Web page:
Why does BCA so fiercely object to Breast Cancer Awareness Month? What is so wrong with pink ribbon marketing? Why on earth would corporations involved in the treatment and diagnosis of women with breast cancer try to control how the public understands the disease? Read More »

The Dark Side of Pink Awareness

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guest post by Rachel, of  The Cancer Culture Chronicles

Note from Breast Cancer Action: In response to last week’s blog post from Angela Wall, several of our members commented on our Facebook page and shared their thoughts about the efficacy of breast cancer awareness campaigns. Rachel from The Cancer Culture Chronicles noted that women with metastatic breast cancer, in particular, have not benefited from the “pink razzamatazz”. We are honored to share her words with more of our members via this week’s blog post. Read More »

Good news? Not so fast…

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by Angela Wall, Communications Manager

Good news on breast cancer, says Sadie Stein writing for Jezebel.  Why?  Well, because of pink ribbon awareness campaigns more women are getting screened and diagnosed earlier.  Hold on.  Does this ring false to anyone else?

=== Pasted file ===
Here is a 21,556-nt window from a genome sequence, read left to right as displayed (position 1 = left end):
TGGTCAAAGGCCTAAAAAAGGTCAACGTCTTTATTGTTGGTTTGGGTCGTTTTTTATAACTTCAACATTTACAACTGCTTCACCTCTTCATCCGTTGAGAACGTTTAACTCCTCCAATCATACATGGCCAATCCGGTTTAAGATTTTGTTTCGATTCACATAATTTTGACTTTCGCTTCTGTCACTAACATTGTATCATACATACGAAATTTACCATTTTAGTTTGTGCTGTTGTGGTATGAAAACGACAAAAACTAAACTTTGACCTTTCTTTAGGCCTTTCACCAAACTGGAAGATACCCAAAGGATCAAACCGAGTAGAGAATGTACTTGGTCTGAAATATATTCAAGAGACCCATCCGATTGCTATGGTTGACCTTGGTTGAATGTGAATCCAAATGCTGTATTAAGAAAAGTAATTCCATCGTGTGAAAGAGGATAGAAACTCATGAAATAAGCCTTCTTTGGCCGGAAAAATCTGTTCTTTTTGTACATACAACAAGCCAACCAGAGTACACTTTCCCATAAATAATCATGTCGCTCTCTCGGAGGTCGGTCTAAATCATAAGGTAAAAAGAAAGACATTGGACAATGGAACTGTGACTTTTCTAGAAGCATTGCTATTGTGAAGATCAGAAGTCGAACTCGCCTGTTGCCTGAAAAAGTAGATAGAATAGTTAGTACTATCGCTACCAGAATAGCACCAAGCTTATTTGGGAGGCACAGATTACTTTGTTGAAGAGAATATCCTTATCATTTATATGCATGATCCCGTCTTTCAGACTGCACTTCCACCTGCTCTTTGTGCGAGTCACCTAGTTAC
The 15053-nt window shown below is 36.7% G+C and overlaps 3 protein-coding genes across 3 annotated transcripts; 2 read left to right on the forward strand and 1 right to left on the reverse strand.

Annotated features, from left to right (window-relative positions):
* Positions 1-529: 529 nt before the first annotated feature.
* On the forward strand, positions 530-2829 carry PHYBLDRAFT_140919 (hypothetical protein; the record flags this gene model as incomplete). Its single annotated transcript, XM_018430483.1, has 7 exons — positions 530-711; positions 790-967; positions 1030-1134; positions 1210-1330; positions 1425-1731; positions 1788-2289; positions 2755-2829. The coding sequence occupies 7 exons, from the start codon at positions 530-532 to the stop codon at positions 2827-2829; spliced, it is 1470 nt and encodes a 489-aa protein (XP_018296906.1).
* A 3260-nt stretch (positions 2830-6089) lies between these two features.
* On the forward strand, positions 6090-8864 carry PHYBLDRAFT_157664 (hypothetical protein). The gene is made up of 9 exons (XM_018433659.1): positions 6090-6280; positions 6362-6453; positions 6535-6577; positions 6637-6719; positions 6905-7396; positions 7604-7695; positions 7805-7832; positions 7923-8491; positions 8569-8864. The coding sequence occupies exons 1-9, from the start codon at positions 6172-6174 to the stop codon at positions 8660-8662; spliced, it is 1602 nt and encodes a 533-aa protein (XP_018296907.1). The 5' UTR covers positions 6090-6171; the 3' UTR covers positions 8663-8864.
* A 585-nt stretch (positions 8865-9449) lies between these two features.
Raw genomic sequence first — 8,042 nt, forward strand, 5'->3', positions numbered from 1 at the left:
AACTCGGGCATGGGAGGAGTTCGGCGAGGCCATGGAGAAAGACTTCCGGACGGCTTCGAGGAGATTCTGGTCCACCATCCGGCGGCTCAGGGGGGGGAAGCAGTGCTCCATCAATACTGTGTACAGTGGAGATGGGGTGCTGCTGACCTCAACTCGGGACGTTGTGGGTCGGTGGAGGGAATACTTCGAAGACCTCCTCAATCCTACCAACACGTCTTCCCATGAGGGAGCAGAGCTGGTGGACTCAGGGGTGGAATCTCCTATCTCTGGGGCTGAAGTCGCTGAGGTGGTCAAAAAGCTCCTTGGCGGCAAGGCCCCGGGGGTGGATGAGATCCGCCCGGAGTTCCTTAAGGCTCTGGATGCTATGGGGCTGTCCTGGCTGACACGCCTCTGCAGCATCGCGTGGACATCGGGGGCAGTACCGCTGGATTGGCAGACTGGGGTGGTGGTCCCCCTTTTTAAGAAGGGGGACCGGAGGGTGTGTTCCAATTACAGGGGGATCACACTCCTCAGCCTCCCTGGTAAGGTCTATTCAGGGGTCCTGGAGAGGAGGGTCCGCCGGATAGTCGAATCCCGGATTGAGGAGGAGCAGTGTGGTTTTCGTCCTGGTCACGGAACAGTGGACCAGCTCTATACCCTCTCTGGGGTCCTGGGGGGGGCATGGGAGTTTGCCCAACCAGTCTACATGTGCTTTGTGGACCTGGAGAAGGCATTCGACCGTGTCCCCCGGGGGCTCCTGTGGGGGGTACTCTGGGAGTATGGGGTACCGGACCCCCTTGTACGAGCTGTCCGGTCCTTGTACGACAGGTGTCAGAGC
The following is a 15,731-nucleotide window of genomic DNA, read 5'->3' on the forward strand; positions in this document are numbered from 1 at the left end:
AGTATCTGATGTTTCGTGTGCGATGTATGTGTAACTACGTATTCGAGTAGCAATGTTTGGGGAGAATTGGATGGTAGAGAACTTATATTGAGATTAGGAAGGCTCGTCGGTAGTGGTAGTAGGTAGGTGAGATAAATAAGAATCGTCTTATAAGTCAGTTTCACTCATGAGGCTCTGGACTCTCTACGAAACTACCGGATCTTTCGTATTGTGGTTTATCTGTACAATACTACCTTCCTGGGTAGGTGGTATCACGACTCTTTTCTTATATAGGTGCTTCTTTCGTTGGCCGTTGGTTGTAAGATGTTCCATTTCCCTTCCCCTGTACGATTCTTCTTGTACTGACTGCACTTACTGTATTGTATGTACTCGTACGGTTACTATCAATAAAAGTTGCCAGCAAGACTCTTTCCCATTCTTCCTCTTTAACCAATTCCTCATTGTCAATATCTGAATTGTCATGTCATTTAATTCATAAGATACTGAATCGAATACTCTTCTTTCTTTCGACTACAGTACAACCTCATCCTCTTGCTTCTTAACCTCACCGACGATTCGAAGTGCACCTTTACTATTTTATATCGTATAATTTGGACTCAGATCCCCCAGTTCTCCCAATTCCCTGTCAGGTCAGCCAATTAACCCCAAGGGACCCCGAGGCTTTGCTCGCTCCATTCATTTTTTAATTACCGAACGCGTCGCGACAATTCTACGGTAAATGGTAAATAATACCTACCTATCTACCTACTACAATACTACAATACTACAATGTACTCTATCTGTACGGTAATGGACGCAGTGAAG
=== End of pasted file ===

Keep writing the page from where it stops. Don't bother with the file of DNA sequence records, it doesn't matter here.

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A message from our outgoing Development Director

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Before her departure last week, our former Development Director Amy Harris wrote a message about her work at BCA and her feelings about our organization. We thought we’d share it, as it’s a great window into our world- both in terms of what it’s like to work with us every day and, also, the dedication we have to ending the breast cancer epidemic.

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This week’s featured posts

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Our staff follows a number of blogs that offer much-needed perspective on the breast cancer epidemic. Two of our favorite bloggers, Katie Ford Hall and Gayle Sulik, wrote brilliant posts this week that we wanted to share.

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… and we’re back!

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As many of our readers have noticed, pink ribbon-festooned breast cancer “awareness” campaigns are no longer limited to October. In our effort to create more substantive conversation related to breast cancer, BCA has decided to revive the Think Before You Pink blog! We’re now devoting this space to action and education.

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An update!